What could place-based learning look like in a career-oriented higher education program and, more specifically, in the Green Building Maintenance and Management program at SUNY Sullivan? There is a great deal of potential for place-based education at the community college level. Community colleges are not only deeply connected to the communities in which they are located, but they are also uniquely suited to adapt to the needs of their surrounding area. Generally, these adaptations are geared towards the social and economic realities of a given region. In a region like the Catskills, however, the environmental history and ecological elements of place are also central. By drawing on these connections, community colleges can facilitate the study of the ecological-economic relationships, and train a workforce that can create and defend sustainable human-landscape dynamics. The Green Building Maintenance and Management program at SUNY Sullivan strives to accomplish both these goals.

As discussed earlier, Kolan and Poleman (2009) argue that a systems-oriented, expansive view of natural history could encourage its resurgence as a primary pedagogy of place. To encourage place-based learning, the Green Building Maintenance and Management program tries to embody a similar approach when it comes to our view of design. The program, as a whole, is approached through the systems-oriented framework of ecological design. Consistent with this framework, the program is structured to emphasize locally attuned and responsive solutions; interdisciplinary and holistic connections; and community integration. All these elements are strengthened by cultivating a strong sense of place, supported by a deepened understanding of ecological principles and bioregionalism.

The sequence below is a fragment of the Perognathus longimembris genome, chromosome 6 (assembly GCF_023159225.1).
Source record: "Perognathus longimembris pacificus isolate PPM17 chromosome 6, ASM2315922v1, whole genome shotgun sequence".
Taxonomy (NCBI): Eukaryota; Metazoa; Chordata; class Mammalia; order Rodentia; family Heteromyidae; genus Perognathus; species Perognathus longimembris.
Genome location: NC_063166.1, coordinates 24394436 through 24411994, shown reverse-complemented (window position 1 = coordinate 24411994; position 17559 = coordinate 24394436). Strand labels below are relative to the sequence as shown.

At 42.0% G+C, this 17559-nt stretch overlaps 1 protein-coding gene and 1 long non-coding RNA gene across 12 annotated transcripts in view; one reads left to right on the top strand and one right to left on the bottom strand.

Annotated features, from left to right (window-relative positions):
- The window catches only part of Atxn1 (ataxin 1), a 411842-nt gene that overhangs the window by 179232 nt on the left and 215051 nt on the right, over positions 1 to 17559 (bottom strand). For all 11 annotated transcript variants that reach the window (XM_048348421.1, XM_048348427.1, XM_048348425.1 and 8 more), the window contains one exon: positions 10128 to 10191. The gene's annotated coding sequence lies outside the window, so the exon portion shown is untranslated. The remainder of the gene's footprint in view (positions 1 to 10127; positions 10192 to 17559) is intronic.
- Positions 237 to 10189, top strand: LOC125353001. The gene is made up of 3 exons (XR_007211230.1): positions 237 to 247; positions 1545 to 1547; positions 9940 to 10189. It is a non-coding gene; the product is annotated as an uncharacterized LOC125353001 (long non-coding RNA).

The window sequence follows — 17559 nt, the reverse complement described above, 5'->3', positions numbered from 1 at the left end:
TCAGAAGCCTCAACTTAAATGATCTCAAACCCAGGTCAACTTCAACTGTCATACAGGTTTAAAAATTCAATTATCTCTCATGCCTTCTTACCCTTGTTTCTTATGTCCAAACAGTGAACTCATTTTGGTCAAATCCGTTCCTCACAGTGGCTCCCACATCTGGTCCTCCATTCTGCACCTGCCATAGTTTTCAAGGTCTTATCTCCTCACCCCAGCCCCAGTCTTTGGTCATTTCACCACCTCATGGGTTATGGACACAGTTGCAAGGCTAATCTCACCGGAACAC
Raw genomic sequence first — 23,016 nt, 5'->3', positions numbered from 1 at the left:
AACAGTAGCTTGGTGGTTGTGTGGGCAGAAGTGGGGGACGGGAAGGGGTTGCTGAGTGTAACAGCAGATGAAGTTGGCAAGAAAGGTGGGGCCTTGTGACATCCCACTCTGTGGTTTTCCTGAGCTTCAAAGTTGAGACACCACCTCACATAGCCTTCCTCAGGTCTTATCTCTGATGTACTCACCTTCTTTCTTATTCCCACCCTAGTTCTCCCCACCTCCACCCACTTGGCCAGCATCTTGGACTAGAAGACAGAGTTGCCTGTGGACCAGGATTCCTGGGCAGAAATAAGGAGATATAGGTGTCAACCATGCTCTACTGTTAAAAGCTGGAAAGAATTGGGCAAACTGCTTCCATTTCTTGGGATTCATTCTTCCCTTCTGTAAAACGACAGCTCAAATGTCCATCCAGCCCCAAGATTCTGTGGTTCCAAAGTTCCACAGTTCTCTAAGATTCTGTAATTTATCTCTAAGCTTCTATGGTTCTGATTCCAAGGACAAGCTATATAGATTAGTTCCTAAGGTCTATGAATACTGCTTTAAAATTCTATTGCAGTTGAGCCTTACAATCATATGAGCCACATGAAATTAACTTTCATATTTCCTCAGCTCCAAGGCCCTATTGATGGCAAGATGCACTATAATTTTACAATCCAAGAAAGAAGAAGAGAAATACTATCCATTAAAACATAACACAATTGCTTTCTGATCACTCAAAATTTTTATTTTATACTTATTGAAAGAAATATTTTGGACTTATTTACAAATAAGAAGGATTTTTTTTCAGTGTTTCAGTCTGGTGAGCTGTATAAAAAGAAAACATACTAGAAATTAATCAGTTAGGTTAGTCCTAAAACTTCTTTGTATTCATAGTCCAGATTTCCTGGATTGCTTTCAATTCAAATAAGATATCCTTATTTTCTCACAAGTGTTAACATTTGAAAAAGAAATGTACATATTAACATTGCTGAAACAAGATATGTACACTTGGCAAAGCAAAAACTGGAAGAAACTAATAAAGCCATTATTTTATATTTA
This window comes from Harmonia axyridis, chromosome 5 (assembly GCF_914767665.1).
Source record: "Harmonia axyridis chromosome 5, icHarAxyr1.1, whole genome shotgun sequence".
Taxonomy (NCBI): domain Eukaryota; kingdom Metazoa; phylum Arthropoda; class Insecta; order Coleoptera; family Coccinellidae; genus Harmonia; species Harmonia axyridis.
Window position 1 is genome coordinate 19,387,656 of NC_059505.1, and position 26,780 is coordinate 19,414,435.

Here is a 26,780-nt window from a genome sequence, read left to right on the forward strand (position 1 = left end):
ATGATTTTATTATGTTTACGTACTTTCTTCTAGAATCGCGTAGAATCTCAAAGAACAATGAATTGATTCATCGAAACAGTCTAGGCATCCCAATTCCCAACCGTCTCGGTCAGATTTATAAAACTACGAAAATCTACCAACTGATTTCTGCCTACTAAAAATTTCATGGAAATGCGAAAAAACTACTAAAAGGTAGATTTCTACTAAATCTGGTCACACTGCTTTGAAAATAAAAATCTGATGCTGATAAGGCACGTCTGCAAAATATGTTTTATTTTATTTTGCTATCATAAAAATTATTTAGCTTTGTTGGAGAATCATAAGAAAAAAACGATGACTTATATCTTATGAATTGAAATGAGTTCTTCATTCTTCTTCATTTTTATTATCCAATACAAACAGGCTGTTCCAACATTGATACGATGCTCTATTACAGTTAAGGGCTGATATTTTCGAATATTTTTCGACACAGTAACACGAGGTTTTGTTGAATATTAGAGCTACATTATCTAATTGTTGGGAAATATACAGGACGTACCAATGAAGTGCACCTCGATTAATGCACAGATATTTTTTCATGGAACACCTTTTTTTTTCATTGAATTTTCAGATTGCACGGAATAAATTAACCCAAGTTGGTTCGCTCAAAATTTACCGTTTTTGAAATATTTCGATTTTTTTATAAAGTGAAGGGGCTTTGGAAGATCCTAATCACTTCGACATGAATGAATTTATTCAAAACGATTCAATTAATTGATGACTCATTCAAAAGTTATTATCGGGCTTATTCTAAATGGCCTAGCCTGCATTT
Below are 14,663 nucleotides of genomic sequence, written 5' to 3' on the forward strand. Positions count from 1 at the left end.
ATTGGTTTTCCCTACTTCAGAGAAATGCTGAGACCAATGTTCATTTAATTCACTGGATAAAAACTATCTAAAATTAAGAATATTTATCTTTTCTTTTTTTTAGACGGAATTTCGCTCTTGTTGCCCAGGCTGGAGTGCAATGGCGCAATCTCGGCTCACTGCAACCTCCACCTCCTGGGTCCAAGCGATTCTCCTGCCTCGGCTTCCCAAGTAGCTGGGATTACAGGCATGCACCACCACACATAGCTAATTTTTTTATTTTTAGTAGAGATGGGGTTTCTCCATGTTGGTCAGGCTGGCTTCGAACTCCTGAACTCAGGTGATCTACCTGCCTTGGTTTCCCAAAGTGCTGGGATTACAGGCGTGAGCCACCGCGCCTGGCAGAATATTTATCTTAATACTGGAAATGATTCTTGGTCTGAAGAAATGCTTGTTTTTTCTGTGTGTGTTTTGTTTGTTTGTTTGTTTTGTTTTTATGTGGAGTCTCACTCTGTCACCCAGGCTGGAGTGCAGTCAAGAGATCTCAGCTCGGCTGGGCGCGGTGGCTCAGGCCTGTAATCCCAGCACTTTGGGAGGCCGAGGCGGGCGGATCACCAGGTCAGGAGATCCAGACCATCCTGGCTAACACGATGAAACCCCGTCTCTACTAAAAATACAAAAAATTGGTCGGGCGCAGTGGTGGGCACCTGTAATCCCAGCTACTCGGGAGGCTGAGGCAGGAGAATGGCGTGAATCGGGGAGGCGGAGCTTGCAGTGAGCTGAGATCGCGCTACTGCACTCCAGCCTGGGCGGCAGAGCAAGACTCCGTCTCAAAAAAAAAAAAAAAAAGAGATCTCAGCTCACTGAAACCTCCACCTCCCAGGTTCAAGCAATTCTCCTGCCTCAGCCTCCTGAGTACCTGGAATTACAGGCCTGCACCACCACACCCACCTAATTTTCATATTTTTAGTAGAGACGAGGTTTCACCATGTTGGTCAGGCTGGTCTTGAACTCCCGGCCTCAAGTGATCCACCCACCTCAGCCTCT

For students, spending time immersed in and reflecting on place seems to be very important. In recent course reflections, one student wrote that the program “has helped me see my surroundings in a much more connected way. My vision has evolved on walks by looking at the gradient and slopes, and seeing how there is interplay between the hills, trees, streams, wildlife—all the different species.” Another student wrote that understanding these ecological principles “has encouraged a more thoughtful understanding of building shape, function, and purpose . . . I find myself realizing the overall requirements for healthy places.” This understanding will help to ensure that our graduates are not only effective advocates for place, but also effective managers of place and placed-based relationships. As green building managers, they will be tasked with adapting and evolving to changing realities, and optimizing various different systems and processes—ecological, economic, and social.

 

Recommendations for the Future  

Specific courses in the Green Building Maintenance and Management program—including the introductory courses (i.e., Introduction to Green Building and Introduction to Renewable Energy), a more in-depth course in renewable energy (i.e., Solar and Wind Systems), and a course focused on sustainable landscaping practices (i.e., Care of Green Spaces)—lend themselves to direct engagement with place, and a wide variety of place-based projects and assessments. This range of opportunities isn’t as compatible with the more technically-oriented courses related to mechanical and electrical systems (e.g., Energy Management, Building Automation and Controls); however, the potential to use the campus and the broader community as a learning, living laboratory is ever increasing. Furthermore, lessons learned through the study of ecological principles—specifically those related to communication, system integration, and “free” (i.e., passive) energy—are directly applicable to these technical courses.